Seashells is a huge passion for collectors and professional traders where millions of dollars are exchanged for shells you don’t know the value of.
The fascination with seashells start with their infinite variety of elegant shapes and patterns.
Each one is a natural sculpture—a piece of art.
Some descriptions of seashells include smooth and polished, bumpy ridges, knobs or sharp spines, and attractive colors when wet.
It is no wonder that so many people enjoy collecting seashells.
Although most of the shells you find along the seashore are empty, each one once contained a mollusk, and is worth money!
The shell is the skeleton.
Usually, empty shells are worn down or battered by the surf by the time they are washed ashore.
However, even these old, chipped or faded seashells are beautiful and worth money to collectors.
Although seashells are most valuable when found “live,” a mollusk’s shell is never shed while the animal is alive.
As mollusks grow, new shell is added like the growth rings in a tree’s trunk.
The shell material records the life history, from birth to death, of the animal that lived inside.
Collectors are more interested in:
Gastropods – The largest class of mollusks with more species in the world.
The word gastropod means “stomach-footed.”
Most of the snails in this group crawl about on a large, muscular foot that protrudes from their shells.
Before you start listing your seashells on eBay, learn how to identify the shells in your collection.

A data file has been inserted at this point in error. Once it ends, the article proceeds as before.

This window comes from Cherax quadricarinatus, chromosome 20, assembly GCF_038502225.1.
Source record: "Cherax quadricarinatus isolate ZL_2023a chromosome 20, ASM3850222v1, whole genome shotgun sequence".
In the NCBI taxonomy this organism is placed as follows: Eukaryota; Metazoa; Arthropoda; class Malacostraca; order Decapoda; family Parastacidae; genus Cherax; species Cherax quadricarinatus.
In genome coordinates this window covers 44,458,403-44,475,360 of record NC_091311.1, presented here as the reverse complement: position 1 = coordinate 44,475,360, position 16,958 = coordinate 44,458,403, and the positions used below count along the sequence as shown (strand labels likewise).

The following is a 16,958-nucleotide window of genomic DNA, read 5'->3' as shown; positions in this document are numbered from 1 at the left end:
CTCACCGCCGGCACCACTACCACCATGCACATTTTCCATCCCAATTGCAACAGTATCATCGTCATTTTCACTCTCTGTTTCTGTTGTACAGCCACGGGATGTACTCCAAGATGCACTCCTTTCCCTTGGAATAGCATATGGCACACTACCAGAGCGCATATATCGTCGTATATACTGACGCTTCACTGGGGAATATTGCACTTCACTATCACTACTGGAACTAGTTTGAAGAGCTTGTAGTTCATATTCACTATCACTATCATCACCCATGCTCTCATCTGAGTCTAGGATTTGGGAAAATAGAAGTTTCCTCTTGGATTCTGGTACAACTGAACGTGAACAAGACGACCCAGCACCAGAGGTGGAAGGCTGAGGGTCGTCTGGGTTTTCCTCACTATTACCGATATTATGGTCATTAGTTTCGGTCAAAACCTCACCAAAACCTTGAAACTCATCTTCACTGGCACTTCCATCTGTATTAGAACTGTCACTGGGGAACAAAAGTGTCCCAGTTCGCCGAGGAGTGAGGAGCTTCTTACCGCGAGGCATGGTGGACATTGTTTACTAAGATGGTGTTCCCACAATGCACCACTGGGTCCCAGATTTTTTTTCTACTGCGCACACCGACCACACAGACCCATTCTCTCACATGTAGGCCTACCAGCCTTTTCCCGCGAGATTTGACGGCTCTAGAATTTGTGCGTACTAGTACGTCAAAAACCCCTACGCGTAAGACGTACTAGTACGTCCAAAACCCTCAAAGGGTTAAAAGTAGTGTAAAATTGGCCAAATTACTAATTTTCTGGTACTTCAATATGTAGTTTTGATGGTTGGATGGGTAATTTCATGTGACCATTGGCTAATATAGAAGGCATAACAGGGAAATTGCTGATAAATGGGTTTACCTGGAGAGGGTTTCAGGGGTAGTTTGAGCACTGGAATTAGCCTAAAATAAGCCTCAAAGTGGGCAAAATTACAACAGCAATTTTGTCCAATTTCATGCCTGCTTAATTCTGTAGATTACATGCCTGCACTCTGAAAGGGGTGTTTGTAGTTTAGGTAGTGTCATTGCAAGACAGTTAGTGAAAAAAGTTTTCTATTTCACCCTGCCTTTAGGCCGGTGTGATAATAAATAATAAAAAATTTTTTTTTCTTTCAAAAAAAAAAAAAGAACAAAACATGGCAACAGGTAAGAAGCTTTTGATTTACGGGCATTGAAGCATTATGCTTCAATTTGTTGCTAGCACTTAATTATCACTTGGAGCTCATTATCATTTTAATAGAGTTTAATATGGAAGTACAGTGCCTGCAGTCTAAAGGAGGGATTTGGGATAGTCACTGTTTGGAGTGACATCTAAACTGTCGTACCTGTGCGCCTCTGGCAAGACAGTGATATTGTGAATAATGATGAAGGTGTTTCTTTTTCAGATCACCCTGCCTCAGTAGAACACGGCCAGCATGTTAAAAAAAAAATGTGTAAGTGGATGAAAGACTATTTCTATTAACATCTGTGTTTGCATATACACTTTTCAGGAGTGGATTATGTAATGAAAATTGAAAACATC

Here are ten unusual, but popular shells that serious collectors are buyers such as:
Alabaster Murex – To me, this is an ugly shell and I think I threw all of my pink Alabaster Murex out—don’t make this mistake!
The white Alabaster Murex features random barbs that extend in every direction.
The barbs (prickly spines) are likely the result of its predatory evolution.
Bull Conch – Discovered in 1857, the Bull Conch features a horn-like shell extension on one end and distinctive orange speckling.
Keiner’s Dophinsnail – It has a weapon-like appearance and its base includes a spiral design and color of red and orange.
Sunburst Star Turban – It has studded ridges rounding the whole shell.
Scotch Bonnet – This is the official seashell of North Carolina.
Lion’s Paw – This is a scalloped shell, which reaches measurements up to six inches in length.
Its bumpy and thick shell makes it hard enough to survive the tumbles of the sea.
Scaphella Junonia – This is an “elusive” seashell to most shellers.
It is a member of the cone shell species.
Precious Wentletrap – This was one of the most prized possessions of Catherine The Great.
The wentletrap measures 2 1/2 inches and its from the Philippines.
It sold for $20,000 in the 1990s.
Fulton’s Cowrie – This is a “tiny” and illusive seashell that avid collectors desire to own.
This is by no means an in-depth guidepost to seashells so I recommend visiting ShellsPassion.com to see the price range your shells may be selling for.
There are many common seashells available, but the collectors are looking for the rare and monster size shells.
If you are serious about making money with your dusty collection of seashells, then eBay is the best place to start.
Connoisseur shell collectors are always trolling eBay looking for a rare find and a good buy–so price your seashells to sell.
Shells weigh practically nothing so they are easy to ship.
In addition to that, if your seashells were free, then you will earn 100 percent profit!
Before listing shells, you need to become familiar with the scientific (Latin) names.
Learning to observe and identify shells will help you write a clear and precise description of each seashell.
Seashell collecting is fun, but why let them continue to collect dust, when they can be listed on eBay?
There is no need to go shelling or beach combing to look for shells.
There are plenty of them at thrift stores, yard sales, flea markets and such.
And, what’s more, you don’t have to be an expert to sell seashells—just get them, list them and take profit!
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